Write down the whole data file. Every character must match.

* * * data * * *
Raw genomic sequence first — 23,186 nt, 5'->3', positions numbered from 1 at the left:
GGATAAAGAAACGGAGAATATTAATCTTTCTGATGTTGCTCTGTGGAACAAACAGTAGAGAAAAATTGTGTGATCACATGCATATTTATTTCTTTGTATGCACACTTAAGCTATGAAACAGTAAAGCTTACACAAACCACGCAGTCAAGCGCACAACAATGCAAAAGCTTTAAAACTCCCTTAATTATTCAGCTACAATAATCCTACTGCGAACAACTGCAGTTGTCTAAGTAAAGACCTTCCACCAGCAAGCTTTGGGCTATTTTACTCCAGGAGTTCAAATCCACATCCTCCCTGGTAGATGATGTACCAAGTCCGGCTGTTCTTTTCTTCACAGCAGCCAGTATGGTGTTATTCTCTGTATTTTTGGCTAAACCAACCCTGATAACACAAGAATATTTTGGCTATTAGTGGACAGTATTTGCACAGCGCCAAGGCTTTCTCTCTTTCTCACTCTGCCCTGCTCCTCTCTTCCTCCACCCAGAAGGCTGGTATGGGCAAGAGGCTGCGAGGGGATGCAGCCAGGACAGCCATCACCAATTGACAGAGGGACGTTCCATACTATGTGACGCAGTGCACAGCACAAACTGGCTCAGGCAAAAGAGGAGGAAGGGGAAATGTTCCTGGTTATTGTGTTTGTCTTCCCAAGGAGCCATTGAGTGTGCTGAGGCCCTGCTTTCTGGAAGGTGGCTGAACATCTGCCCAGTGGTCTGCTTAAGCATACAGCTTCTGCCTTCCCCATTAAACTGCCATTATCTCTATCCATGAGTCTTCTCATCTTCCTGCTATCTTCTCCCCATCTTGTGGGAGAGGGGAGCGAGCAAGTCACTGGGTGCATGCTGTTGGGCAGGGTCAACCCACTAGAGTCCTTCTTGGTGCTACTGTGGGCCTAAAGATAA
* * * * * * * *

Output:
Raw genomic sequence first — 23,186 nt, 5'->3', positions numbered from 1 at the left:
GGATAAAGAAACGGAGAATATTAATCTTTCTGATGTTGCTCTGTGGAACAAACAGTAGAGAAAAATTGTGTGATCACATGCATATTTATTTCTTTGTATGCACACTTAAGCTATGAAACAGTAAAGCTTACACAAACCACGCAGTCAAGCGCACAACAATGCAAAAGCTTTAAAACTCCCTTAATTATTCAGCTACAATAATCCTACTGCGAACAACTGCAGTTGTCTAAGTAAAGACCTTCCACCAGCAAGCTTTGGGCTATTTTACTCCAGGAGTTCAAATCCACATCCTCCCTGGTAGATGATGTACCAAGTCCGGCTGTTCTTTTCTTCACAGCAGCCAGTATGGTGTTATTCTCTGTATTTTTGGCTAAACCAACCCTGATAACACAAGAATATTTTGGCTATTAGTGGACAGTATTTGCACAGCGCCAAGGCTTTCTCTCTTTCTCACTCTGCCCTGCTCCTCTCTTCCTCCACCCAGAAGGCTGGTATGGGCAAGAGGCTGCGAGGGGATGCAGCCAGGACAGCCATCACCAATTGACAGAGGGACGTTCCATACTATGTGACGCAGTGCACAGCACAAACTGGCTCAGGCAAAAGAGGAGGAAGGGGAAATGTTCCTGGTTATTGTGTTTGTCTTCCCAAGGAGCCATTGAGTGTGCTGAGGCCCTGCTTTCTGGAAGGTGGCTGAACATCTGCCCAGTGGTCTGCTTAAGCATACAGCTTCTGCCTTCCCCATTAAACTGCCATTATCTCTATCCATGAGTCTTCTCATCTTCCTGCTATCTTCTCCCCATCTTGTGGGAGAGGGGAGCGAGCAAGTCACTGGGTGCATGCTGTTGGGCAGGGTCAACCCACTAGAGTCCTTCTTGGTGCTACTGTGGGCCTAAAGATAA